Impact of COVID-19 on protection and education among children in Dadaab Refugee Camp, Kenya September 2020
Institution: Save the Children
Published: December 2020

Save the Children conducted research in three refugee camps in Dadaab in Kenya which explored the impact of COVID-19 on children’s education, young mothers’ livelihoods and gender-based violence. This study highlights programmatic adaptations made in response to COVID-19, identifying what has worked well or less well and considers practical recommendations for the sector. The research gathered views from children, young mothers, caregivers and key stakeholders working in child protection and education in the camp.

Impact of Covid-19 outbreak on children and women: Save the Children Somalia multi sector study
Institution: Save the Children Somalia
Published: December 2020

COVID-19 outbreak has presented an unprecedented impact on the livelihoods of millions of children and their parents around the world. The disease is spreading at an alarming rate. By 23rd July, 15 406 223 million people were infected globally and 631,030 had died of the disease. At the same time, Somalia had registered 3,161 positive cases and 93 deaths. To better understand the impact of COVID-19 on child protection, livelihoods, health, nutrition, gender, and gender-based violence (GBV), a comprehensive cross-sectional study was conducted. The study was conducted using data from 1,569 adults, 456 (235 boys and 221 girls) children aged between 12 to 17 years, in combination with 24 Key Informant Interviewees randomly selected from 17 regions (comprising 41 districts) out of the 19 regions in Somalia.

Impact of COVID-19 on child poverty, education, protection and health

AUTHOR(S)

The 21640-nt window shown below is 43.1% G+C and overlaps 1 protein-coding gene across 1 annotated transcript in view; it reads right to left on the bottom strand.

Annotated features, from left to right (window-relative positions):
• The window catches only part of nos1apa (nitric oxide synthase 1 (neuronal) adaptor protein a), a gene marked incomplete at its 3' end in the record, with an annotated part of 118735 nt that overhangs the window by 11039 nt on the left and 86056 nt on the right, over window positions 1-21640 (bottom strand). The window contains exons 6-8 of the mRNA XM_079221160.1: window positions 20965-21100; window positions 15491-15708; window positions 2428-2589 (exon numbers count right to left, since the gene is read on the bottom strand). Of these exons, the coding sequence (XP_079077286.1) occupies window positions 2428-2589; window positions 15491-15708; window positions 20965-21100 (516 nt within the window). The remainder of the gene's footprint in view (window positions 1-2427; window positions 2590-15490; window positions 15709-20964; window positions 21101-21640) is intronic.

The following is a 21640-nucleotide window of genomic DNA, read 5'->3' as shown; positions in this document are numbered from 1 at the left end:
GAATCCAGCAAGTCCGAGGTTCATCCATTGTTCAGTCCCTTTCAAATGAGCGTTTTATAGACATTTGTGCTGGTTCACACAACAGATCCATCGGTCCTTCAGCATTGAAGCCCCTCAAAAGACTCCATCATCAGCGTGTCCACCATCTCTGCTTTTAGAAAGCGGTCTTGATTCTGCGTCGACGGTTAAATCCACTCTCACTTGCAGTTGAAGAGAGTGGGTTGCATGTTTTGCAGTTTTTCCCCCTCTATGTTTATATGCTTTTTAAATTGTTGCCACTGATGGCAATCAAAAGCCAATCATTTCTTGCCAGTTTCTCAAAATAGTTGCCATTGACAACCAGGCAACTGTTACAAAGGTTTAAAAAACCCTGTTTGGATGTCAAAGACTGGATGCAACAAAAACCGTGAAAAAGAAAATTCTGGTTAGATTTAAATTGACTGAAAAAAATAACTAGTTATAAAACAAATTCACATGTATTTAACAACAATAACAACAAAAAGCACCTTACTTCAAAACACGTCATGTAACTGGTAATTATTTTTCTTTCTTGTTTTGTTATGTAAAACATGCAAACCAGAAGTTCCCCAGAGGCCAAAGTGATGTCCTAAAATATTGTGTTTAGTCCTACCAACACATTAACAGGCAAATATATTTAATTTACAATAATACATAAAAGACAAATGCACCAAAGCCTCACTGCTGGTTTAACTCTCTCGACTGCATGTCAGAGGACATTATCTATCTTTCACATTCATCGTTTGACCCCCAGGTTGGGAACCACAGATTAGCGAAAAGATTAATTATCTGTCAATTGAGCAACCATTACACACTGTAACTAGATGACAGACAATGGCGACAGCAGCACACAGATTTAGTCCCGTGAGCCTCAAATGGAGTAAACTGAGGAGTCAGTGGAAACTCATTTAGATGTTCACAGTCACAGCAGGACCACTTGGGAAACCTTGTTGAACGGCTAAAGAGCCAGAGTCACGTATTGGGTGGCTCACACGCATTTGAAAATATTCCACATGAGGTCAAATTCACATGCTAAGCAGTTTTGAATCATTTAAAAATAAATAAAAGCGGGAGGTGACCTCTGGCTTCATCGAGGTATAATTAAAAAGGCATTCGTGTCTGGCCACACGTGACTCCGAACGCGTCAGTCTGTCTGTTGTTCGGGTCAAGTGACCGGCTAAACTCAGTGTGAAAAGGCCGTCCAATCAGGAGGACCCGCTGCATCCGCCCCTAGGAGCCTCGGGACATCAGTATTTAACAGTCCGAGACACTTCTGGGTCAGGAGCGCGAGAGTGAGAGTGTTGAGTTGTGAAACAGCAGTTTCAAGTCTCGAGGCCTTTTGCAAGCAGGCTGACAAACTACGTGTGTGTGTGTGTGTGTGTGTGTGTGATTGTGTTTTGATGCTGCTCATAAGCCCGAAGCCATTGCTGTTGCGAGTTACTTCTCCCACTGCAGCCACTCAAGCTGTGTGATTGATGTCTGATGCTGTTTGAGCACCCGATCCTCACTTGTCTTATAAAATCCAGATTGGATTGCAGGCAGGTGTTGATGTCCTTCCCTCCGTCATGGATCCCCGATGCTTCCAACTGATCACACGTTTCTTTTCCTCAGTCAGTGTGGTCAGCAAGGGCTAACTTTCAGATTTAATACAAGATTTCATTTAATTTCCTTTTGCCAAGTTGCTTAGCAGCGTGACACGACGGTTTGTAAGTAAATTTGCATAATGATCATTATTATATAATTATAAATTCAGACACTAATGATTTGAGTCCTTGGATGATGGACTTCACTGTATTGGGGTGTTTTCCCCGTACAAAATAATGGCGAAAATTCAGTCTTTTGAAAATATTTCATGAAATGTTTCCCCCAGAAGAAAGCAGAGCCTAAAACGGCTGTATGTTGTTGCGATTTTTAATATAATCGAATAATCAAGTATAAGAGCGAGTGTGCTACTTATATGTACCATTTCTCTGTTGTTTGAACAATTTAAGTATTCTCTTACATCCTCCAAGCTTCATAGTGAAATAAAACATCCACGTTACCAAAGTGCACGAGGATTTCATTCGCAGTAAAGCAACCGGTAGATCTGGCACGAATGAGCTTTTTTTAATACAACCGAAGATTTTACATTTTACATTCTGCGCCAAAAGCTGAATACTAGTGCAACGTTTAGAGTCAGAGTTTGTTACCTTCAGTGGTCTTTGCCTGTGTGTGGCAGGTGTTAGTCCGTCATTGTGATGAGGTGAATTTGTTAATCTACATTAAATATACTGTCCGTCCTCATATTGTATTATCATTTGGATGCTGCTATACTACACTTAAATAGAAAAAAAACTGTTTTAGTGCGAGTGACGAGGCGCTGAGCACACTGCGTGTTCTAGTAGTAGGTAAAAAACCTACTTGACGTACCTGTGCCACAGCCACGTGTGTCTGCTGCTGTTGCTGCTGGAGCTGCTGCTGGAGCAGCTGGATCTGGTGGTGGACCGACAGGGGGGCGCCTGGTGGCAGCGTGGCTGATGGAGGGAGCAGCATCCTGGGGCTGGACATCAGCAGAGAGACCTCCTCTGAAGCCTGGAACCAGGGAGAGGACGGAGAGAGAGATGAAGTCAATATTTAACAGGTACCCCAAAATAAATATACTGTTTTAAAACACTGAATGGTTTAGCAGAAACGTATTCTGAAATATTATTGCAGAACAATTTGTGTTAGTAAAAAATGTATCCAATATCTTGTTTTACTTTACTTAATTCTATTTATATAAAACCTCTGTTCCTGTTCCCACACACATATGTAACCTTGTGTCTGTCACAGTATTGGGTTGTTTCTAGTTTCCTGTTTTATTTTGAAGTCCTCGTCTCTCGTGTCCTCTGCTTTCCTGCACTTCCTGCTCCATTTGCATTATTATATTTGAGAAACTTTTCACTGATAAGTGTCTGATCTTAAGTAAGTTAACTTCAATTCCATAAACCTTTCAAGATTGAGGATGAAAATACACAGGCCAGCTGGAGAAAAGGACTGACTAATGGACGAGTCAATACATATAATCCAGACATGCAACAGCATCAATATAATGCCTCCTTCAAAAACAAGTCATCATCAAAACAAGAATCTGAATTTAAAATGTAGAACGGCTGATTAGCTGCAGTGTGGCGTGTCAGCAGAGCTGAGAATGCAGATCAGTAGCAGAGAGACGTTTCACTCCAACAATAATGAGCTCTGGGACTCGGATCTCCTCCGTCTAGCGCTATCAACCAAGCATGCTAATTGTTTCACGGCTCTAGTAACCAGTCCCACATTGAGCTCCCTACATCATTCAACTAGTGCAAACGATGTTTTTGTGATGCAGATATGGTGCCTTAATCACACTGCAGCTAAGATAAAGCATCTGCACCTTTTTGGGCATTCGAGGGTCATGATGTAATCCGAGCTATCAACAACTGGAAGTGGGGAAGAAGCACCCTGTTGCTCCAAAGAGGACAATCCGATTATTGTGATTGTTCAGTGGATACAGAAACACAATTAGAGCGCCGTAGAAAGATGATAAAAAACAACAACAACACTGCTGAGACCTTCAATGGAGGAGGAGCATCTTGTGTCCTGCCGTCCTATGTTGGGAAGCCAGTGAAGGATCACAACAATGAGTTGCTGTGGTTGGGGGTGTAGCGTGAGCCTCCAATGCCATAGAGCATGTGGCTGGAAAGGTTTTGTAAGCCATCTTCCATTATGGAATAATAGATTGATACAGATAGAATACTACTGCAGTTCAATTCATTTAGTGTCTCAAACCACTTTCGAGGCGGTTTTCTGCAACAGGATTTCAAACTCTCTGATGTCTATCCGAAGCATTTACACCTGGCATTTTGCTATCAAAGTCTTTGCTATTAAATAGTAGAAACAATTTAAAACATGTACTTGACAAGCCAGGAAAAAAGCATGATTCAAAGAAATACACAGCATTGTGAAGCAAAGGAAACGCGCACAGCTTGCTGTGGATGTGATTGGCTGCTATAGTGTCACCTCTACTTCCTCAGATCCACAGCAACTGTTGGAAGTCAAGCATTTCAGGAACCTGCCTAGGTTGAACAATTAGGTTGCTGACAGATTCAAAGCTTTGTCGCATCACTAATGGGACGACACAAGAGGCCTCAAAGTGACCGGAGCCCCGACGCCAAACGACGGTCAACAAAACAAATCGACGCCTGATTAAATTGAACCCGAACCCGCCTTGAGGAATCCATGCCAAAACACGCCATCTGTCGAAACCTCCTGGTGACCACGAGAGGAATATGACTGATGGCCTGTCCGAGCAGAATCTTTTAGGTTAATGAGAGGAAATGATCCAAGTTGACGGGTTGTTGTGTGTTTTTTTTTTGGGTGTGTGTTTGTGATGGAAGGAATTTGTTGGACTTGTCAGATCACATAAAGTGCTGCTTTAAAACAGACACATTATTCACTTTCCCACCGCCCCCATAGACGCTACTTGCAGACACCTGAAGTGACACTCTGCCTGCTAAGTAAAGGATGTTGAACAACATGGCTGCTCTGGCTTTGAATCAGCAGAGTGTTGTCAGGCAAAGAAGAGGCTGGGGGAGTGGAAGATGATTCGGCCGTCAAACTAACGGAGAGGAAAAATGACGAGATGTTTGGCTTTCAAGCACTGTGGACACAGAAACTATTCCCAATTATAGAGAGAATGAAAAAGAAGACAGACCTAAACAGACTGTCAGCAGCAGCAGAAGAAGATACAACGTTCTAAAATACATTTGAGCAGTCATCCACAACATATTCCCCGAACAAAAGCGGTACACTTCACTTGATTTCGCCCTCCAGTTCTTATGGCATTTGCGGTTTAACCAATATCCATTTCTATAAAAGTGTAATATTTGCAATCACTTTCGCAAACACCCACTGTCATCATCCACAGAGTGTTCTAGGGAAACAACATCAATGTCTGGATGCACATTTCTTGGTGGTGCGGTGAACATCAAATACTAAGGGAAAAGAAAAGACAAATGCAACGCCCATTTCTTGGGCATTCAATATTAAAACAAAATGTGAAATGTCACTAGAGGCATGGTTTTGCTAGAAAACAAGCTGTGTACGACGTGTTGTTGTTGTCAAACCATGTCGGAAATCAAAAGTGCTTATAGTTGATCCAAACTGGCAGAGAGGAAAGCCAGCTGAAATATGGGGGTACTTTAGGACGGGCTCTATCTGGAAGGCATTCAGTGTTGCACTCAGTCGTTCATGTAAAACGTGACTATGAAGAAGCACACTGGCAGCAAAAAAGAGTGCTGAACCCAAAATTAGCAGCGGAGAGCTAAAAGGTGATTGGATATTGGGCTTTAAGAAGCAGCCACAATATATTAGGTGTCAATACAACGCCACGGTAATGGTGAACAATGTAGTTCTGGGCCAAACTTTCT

Katarina Kotoglou

Institution: Save the Children
Published: December 2020

The COVID-19 pandemic has affected children’s lives and their rights in countries around the world. Sweeping measures such as school closures, home isolation, and social distancing have been implemented as a response to the pandemic, causing disruptions to children’s lives and impacting their right to survive, learn, and be protected.  Save the Children launched a global research study to generate evidence on how the COVID-19 pandemic and subsequent mitigation measures are affecting children’s health, nutrition, education and learning, protection and wellbeing, family incomes and jobs, and poverty. The research was implemented in 46 countries, making it the largest and most comprehensive survey of children and families during the COVID-19 pandemic to date. This report presents findings from the survey undertaken in Cambodia, between June and July 2020, with data from a sample of 730 caregivers and 730 children from the provinces of Pursat (Veal Veng district), Kampong Chhnang (Kampong Tralach) and Tboung Khmum (Ou Reang Ov district).

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UNICEF Innocenti's Children and COVID-19 Library is a database collecting research from around the world on COVID-19 and its impacts on children and adolescents.

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COVID-19 & Children: Rapid Research Response

UNICEF Innocenti is mobilizing a rapid research response in line with UNICEF’s global response to the COVID-19 crisis. The initiatives we’ve begun will provide the broad range of evidence needed to inform our work to scale up rapid assessment, develop urgent mitigating strategies in programming and advocacy, and preparation of interventions to respond to the medium and longer-term consequences of the COVID-19 crisis. The research projects cover a rapid review of evidence, education analysis, and social and economic policies.